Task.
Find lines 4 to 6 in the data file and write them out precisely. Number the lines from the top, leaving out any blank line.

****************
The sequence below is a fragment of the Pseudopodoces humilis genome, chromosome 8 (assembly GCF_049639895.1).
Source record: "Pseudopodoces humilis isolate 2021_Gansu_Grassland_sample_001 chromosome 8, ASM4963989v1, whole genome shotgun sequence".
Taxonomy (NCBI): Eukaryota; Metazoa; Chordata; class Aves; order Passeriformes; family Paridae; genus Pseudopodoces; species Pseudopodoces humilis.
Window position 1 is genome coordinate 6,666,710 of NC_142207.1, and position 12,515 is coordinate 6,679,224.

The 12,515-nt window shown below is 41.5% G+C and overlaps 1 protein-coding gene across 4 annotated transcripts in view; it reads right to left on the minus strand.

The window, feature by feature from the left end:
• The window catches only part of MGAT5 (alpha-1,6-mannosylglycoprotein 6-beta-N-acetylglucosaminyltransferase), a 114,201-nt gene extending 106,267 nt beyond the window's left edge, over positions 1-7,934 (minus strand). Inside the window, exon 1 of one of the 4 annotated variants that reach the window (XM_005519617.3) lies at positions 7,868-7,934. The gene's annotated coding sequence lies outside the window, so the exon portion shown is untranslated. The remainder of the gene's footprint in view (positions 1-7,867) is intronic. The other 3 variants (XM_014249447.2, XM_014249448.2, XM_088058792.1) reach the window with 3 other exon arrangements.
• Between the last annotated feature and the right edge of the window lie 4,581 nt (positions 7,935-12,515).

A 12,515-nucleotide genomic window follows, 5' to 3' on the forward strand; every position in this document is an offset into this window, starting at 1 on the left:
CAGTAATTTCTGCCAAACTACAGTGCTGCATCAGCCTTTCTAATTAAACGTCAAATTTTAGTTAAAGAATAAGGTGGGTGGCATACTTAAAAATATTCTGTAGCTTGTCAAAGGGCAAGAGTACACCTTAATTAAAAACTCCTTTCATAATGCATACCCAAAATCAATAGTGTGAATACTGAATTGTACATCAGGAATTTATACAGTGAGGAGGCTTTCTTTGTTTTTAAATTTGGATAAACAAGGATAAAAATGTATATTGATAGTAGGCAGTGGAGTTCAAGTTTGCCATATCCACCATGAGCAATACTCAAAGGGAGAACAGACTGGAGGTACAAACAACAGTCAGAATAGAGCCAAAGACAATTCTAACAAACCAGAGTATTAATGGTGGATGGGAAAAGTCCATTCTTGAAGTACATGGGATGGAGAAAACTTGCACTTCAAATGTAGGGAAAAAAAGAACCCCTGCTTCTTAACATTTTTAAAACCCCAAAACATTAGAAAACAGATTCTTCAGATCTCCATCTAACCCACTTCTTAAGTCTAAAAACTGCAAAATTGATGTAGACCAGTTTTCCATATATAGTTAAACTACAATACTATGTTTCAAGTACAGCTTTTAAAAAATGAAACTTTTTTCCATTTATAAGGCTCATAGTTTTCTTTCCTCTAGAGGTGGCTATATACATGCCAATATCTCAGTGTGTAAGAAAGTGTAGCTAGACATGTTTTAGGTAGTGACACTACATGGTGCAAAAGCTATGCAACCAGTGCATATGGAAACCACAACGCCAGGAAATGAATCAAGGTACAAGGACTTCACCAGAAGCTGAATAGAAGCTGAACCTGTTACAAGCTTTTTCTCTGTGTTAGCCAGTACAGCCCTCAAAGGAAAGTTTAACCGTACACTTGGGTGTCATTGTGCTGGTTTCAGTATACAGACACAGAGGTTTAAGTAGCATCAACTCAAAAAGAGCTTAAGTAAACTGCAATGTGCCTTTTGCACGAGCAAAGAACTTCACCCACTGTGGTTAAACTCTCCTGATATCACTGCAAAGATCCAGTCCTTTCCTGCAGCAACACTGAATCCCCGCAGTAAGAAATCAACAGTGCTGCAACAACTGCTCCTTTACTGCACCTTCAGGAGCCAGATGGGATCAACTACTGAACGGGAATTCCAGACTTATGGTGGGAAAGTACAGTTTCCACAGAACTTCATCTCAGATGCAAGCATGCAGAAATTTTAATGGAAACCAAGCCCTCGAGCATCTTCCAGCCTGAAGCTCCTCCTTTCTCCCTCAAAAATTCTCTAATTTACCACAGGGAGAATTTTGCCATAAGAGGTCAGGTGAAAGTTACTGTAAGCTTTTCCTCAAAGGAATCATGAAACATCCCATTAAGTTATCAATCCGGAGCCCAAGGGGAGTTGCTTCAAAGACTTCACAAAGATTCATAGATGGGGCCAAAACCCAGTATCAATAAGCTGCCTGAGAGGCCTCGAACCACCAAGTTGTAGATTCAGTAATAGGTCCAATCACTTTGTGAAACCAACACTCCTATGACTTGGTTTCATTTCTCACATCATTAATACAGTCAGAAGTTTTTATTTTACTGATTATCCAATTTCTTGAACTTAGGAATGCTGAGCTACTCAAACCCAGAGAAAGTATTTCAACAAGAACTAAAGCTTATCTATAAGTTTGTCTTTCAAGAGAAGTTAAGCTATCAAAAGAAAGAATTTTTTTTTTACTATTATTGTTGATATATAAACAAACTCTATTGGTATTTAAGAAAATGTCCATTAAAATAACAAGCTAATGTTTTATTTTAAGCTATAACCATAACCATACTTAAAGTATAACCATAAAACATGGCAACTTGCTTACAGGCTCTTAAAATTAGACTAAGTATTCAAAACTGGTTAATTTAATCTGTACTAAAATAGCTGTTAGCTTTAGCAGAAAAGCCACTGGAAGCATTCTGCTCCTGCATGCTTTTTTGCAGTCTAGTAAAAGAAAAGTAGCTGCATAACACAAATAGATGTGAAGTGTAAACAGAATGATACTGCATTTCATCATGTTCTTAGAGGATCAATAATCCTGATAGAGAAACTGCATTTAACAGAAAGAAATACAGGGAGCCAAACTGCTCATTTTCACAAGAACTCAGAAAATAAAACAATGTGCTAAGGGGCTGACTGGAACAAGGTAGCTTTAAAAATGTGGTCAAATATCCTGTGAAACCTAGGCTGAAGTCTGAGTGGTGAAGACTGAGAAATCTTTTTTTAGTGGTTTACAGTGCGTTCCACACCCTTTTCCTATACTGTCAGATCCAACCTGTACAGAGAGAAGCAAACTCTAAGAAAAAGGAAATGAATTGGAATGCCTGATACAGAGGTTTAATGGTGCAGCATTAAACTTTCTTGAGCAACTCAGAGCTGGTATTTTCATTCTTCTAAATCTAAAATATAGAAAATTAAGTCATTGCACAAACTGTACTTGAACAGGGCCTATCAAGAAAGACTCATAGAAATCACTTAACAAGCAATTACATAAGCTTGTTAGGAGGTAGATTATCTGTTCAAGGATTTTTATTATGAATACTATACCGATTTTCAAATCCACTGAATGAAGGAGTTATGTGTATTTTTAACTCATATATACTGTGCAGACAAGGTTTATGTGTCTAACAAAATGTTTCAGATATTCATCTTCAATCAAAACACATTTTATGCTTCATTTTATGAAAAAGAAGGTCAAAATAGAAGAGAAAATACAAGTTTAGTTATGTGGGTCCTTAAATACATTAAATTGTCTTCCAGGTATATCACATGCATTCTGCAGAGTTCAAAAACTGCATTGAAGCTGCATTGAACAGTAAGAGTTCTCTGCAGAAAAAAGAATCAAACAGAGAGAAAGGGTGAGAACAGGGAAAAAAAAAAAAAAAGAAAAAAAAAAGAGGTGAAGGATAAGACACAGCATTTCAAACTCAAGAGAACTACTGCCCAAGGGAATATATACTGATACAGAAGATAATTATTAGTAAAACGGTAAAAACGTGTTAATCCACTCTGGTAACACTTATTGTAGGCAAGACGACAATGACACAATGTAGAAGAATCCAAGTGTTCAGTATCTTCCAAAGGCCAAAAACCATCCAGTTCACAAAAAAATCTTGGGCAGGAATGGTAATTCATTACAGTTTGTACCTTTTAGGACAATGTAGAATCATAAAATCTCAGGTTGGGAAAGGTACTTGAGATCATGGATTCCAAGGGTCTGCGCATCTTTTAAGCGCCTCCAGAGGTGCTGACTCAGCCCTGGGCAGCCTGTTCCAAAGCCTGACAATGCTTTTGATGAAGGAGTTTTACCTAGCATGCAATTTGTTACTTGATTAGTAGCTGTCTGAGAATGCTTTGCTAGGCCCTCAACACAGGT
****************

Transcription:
Window position 1 is genome coordinate 6,666,710 of NC_142207.1, and position 12,515 is coordinate 6,679,224.

The 12,515-nt window shown below is 41.5% G+C and overlaps 1 protein-coding gene across 4 annotated transcripts in view; it reads right to left on the minus strand.

The window, feature by feature from the left end: